US8427100B2 - Increasing efficiency of wireless power transfer - Google Patents

Increasing efficiency of wireless power transfer Download PDF

Info

Publication number
US8427100B2
US8427100B2 US12/580,689 US58068909A US8427100B2 US 8427100 B2 US8427100 B2 US 8427100B2 US 58068909 A US58068909 A US 58068909A US 8427100 B2 US8427100 B2 US 8427100B2
Authority
US
United States
Prior art keywords
power
portable electronic
electronic device
wireless
transfer
Prior art date
Legal status (The legal status is an assumption and is not a legal conclusion. Google has not performed a legal analysis and makes no representation as to the accuracy of the status listed.)
Active, expires
Application number
US12/580,689
Other versions
US20100201313A1 (en
Inventor
Pieter Vorenkamp
Reinier Van Der Lee
Insun Van Loo
Current Assignee (The listed assignees may be inaccurate. Google has not performed a legal analysis and makes no representation or warranty as to the accuracy of the list.)
Avago Technologies International Sales Pte Ltd
Original Assignee
Broadcom Corp
Priority date (The priority date is an assumption and is not a legal conclusion. Google has not performed a legal analysis and makes no representation as to the accuracy of the date listed.)
Filing date
Publication date
Priority to US15055409P priority Critical
Priority to US12/421,762 priority patent/US20100201310A1/en
Application filed by Broadcom Corp filed Critical Broadcom Corp
Priority to US12/580,689 priority patent/US8427100B2/en
Assigned to BROADCOM CORPORATION reassignment BROADCOM CORPORATION ASSIGNMENT OF ASSIGNORS INTEREST (SEE DOCUMENT FOR DETAILS). Assignors: VAN DER LEE, REINIER, VAN LOO, INSUN, VORENKAMP, PIETER
Publication of US20100201313A1 publication Critical patent/US20100201313A1/en
Publication of US8427100B2 publication Critical patent/US8427100B2/en
Application granted granted Critical
Assigned to BANK OF AMERICA, N.A., AS COLLATERAL AGENT reassignment BANK OF AMERICA, N.A., AS COLLATERAL AGENT PATENT SECURITY AGREEMENT Assignors: BROADCOM CORPORATION
Assigned to AVAGO TECHNOLOGIES GENERAL IP (SINGAPORE) PTE. LTD. reassignment AVAGO TECHNOLOGIES GENERAL IP (SINGAPORE) PTE. LTD. ASSIGNMENT OF ASSIGNORS INTEREST (SEE DOCUMENT FOR DETAILS). Assignors: BROADCOM CORPORATION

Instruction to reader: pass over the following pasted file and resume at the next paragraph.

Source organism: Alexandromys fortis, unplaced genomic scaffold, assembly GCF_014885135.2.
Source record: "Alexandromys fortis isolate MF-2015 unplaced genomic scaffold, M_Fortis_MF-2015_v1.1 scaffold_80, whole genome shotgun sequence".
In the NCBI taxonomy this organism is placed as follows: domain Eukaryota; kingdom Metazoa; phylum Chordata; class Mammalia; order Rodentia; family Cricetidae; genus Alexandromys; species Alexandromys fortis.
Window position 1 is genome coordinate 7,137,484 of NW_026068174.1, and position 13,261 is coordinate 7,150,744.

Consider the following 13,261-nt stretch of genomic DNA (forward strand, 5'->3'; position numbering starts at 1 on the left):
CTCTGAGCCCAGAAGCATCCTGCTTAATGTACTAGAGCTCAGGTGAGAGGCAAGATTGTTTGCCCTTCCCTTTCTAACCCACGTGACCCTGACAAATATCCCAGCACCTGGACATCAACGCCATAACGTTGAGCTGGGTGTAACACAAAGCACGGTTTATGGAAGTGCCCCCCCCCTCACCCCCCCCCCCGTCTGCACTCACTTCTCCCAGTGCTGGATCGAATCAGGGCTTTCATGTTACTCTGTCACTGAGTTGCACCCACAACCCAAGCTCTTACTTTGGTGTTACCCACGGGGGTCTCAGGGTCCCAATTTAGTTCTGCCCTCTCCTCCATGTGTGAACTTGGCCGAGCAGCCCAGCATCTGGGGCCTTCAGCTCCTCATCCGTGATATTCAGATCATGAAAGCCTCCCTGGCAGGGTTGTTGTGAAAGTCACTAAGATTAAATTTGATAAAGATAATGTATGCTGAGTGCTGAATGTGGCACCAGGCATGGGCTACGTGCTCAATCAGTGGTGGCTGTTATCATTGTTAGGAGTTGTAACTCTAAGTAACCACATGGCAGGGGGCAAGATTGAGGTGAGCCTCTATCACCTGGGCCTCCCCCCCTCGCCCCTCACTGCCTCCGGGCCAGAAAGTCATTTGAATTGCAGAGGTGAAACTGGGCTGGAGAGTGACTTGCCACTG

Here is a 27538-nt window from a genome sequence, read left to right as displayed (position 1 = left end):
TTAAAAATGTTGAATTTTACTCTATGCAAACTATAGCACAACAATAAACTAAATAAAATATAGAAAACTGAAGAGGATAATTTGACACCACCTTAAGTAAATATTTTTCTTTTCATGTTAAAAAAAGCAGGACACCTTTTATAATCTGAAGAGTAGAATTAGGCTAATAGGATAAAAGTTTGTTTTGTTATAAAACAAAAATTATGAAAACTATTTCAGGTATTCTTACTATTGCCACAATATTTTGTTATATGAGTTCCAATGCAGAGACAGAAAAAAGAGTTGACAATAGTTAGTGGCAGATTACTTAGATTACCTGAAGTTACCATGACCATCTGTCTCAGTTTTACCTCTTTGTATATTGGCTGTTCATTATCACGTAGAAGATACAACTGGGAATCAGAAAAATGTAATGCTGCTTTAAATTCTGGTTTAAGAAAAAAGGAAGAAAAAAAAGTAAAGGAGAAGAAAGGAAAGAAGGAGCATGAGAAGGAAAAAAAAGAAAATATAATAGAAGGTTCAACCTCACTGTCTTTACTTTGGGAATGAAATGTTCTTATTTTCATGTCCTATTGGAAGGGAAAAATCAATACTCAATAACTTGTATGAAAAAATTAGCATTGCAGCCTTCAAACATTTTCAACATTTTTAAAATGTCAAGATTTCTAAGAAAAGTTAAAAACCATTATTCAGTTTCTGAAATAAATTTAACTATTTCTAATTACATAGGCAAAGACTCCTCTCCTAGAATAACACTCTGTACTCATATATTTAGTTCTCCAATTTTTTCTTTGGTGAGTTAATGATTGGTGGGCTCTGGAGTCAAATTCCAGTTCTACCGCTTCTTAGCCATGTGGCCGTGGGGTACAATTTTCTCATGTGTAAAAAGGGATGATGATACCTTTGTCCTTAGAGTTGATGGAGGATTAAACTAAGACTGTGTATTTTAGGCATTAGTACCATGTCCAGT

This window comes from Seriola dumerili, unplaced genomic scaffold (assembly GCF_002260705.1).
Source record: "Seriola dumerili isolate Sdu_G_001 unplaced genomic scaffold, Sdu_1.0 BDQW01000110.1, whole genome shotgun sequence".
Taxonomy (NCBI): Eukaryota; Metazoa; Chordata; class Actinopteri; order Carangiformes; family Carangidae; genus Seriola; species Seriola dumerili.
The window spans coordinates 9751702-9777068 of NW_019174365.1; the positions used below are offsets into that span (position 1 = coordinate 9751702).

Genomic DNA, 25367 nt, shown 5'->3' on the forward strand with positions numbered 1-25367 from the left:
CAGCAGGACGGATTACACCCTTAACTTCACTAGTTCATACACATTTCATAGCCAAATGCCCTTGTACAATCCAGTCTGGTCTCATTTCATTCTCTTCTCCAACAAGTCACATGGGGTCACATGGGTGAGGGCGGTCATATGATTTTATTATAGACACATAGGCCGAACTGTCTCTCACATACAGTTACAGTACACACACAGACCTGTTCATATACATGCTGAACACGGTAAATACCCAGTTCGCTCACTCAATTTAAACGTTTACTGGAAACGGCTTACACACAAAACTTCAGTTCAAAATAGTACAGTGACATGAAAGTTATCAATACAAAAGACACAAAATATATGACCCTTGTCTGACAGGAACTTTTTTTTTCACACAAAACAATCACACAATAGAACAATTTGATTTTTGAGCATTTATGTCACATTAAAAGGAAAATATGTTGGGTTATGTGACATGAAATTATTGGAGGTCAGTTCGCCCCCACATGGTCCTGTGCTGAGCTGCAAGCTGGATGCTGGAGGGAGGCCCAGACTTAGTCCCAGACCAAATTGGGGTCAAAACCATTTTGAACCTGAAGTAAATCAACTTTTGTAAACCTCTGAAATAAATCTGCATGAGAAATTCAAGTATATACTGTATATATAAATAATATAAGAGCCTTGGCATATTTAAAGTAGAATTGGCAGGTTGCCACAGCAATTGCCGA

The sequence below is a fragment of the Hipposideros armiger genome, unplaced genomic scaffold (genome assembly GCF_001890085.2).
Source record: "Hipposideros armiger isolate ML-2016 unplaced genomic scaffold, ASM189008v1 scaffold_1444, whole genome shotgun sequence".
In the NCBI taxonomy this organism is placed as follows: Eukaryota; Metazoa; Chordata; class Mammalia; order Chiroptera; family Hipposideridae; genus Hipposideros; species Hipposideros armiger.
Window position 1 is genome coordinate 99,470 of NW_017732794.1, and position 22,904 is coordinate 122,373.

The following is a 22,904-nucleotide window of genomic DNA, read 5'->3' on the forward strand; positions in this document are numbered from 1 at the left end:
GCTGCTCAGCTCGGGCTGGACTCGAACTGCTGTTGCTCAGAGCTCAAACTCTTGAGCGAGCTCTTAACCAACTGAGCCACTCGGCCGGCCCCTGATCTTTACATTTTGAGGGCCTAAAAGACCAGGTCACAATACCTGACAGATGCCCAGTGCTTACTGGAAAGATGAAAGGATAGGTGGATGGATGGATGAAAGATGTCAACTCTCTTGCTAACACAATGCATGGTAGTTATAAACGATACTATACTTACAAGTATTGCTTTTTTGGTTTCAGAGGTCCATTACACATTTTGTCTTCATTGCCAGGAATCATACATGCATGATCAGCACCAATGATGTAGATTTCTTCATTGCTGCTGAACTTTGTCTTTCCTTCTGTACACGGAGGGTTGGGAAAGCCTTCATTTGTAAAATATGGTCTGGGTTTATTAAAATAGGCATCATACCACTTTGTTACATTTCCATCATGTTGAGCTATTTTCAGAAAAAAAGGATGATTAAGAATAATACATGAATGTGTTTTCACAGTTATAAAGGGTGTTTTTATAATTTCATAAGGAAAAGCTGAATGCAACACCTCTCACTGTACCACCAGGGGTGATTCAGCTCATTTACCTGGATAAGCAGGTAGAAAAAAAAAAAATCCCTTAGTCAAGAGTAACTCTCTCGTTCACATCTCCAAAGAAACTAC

Assigned to BROADCOM CORPORATION reassignment BROADCOM CORPORATION TERMINATION AND RELEASE OF SECURITY INTEREST IN PATENTS Assignors: BANK OF AMERICA, N.A., AS COLLATERAL AGENT
Assigned to AVAGO TECHNOLOGIES INTERNATIONAL SALES PTE. LIMITED reassignment AVAGO TECHNOLOGIES INTERNATIONAL SALES PTE. LIMITED MERGER (SEE DOCUMENT FOR DETAILS). Assignors: AVAGO TECHNOLOGIES GENERAL IP (SINGAPORE) PTE. LTD.
Assigned to AVAGO TECHNOLOGIES INTERNATIONAL SALES PTE. LIMITED reassignment AVAGO TECHNOLOGIES INTERNATIONAL SALES PTE. LIMITED CORRECTIVE ASSIGNMENT TO CORRECT THE EFFECTIVE DATE OF MERGER TO 09/05/2018 PREVIOUSLY RECORDED AT REEL: 047230 FRAME: 0133. ASSIGNOR(S) HEREBY CONFIRMS THE MERGER. Assignors: AVAGO TECHNOLOGIES GENERAL IP (SINGAPORE) PTE. LTD.
Application status is Active legal-status Critical
Adjusted expiration legal-status Critical

Links

Images

Classifications

    • HELECTRICITY
    • H02GENERATION; CONVERSION OR DISTRIBUTION OF ELECTRIC POWER
    • H02JCIRCUIT ARRANGEMENTS OR SYSTEMS FOR SUPPLYING OR DISTRIBUTING ELECTRIC POWER; SYSTEMS FOR STORING ELECTRIC ENERGY
    • H02J7/00Circuit arrangements for charging or depolarising batteries or for supplying loads from batteries
    • BPERFORMING OPERATIONS; TRANSPORTING
    • B60VEHICLES IN GENERAL
    • B60LPROPULSION OF ELECTRICALLY-PROPELLED VEHICLES; SUPPLYING ELECTRIC POWER FOR AUXILIARY EQUIPMENT OF ELECTRICALLY-PROPELLED VEHICLES; ELECTRODYNAMIC BRAKE SYSTEMS FOR VEHICLES IN GENERAL; MAGNETIC SUSPENSION OR LEVITATION FOR VEHICLES; MONITORING OPERATING VARIABLES OF ELECTRICALLY-PROPELLED VEHICLES; ELECTRIC SAFETY DEVICES FOR ELECTRICALLY-PROPELLED VEHICLES